Time for Owens to come out of retirement
Tick-tock, tick-tock, tick-tock…
Time is rapidly winding down for South Tahoe High School and its hopes of procuring the best unemployed volleyball coach in these parts.
With approximately a week remaining in the application process, STHS still hasn’t received any interest from Rich Owens. In fact, there has been only one applicant, and unfortunately, that applicant isn’t Owens.
South Tahoe Athletic Director Frank Kovac expects to move quickly to fill the position created by Alan Lambert’s resignation after the Vikings’ successfully reached the 1997 state tournament.
“The position has only been open since Jan. 20 and it will be open for about two weeks and then we’ll see what kind of response we get,” Kovac said. “We can’t hang on forever. There’s off-season conditioning and club teams to think about and we need a coach to set tournament schedules, so we need to get the ball rolling.”
But the obvious choice is Owens.
With one of the state’s most talented nucleuses returning next season, the Vikings could win it all – if placed in the right hands. Those hands belong to Owens.
While the Vikings were productive during Lambert’s six-year coaching stint, they never became a factor at the state level. Owens’ teams advanced to the state title game three times during his eight seasons with the Vikings.
Moreover, Owens led the Vikings to its last state volleyball title in 1990. His 12-year prep coaching record of 340-89 rivals STHS boys basketball coach Tom Orlich. In addition to his three state title appearances, Owens has captured six zone titles. Owens’ final three zone championships came during a four-year coaching stint at Whittell.
In Northern Nevada, Owens should be known as “Killer” because his small Viking teams were the only upstarts capable of breaking Southern Nevada’s state championship stranglehold. Until Douglas lost in the state finals last fall, South Tahoe had been the only Northern Nevada school to appear in the championship for 14 years. Owens’ teams lost in the finals in 1985 and 1988 before winning their only state title in 1990.
More importantly, there aren’t many coaches any friendlier than Owens.
But there’s only one catch, and it’s a major one. Owens, who has been out of coaching since 1995, may not have time for the Vikings for several years. Until Owens is through putting out fires for the South Lake Tahoe Fire Department – his employer for the past 18 years – coaching may have to wait.
During previous coaching stints, Owens painstakingly rearranged his work schedule, taking vacation time during the season in order to coach.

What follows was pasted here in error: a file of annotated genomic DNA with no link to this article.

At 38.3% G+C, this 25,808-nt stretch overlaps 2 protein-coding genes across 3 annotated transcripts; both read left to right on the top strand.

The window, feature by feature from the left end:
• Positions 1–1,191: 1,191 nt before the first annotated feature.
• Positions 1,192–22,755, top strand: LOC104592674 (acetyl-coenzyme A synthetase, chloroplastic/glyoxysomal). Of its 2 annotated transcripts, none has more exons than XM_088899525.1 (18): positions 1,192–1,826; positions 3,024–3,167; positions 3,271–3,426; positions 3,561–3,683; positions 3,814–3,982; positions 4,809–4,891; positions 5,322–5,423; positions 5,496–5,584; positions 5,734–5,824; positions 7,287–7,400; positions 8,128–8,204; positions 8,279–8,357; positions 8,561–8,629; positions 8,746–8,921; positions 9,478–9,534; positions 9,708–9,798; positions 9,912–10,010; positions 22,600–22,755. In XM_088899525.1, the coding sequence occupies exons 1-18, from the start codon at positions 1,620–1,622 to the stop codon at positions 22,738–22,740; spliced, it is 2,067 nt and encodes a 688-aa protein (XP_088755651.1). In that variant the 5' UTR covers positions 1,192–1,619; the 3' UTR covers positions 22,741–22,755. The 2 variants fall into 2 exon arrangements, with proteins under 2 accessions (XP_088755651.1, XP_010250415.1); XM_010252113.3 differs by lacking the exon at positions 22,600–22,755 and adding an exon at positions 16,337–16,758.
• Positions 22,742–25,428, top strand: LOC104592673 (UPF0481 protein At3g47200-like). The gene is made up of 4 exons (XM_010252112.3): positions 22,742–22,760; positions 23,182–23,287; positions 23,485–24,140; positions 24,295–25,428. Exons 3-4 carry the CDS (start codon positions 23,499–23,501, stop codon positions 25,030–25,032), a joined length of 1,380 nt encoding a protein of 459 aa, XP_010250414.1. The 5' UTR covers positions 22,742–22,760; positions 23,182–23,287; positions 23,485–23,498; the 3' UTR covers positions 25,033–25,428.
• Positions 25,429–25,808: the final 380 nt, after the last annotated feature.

“I can’t deny there’s an interest there. I really love the coaching. The issue is can I juggle the work? I spend 56-hour weeks at the fire department and it’s real tough to do anything that intense and get off work,” Owens said.
Owens’ knowledge of the game and ability to get the most out of each player characterized his state title team. No one picked them to win it all – not even Owens.
“I had stronger teams. At the beginning of that season I realized I had a solid group, but it didn’t do things that were special. As it turned out, I was wrong. It must have been great coaching,” Owens kidded. “It was the best defensive team I’ve had. I had seven seniors who played a lot, and at the high school level I really believe you win with maturity.”
It just so happens STHS will be loaded with maturity in 1998: The reigning league MVP Adrian Hankoff returns as do veteran stars Alicia Lambert, Chantelle Young and Courtney Wilson. They just need the right orchestrator.
Owens’ worth hasn’t been lost on Viking parents and other coaches, who have made it known that he’s the man for the job.
“I think Rich Owens is one of the best coaches this town has ever had,” said Whittell volleyball coach Dan McLaughlin, who took over for Owens in 1995 after working with him for one season. “I learned so much from him the one year I worked under him I can’t go on enough. He taught me the transition I had to make from a player to a teacher and what it takes.
“He’s got such an excellent temperament. He adds to volleyball immeasurably.”
Now it’s up to Owens. If I was a parent of a STHS volleyball player, I’d find a coaching application and get into Owens’ hands as soon as possible. While you’re at it, bring along a pen!
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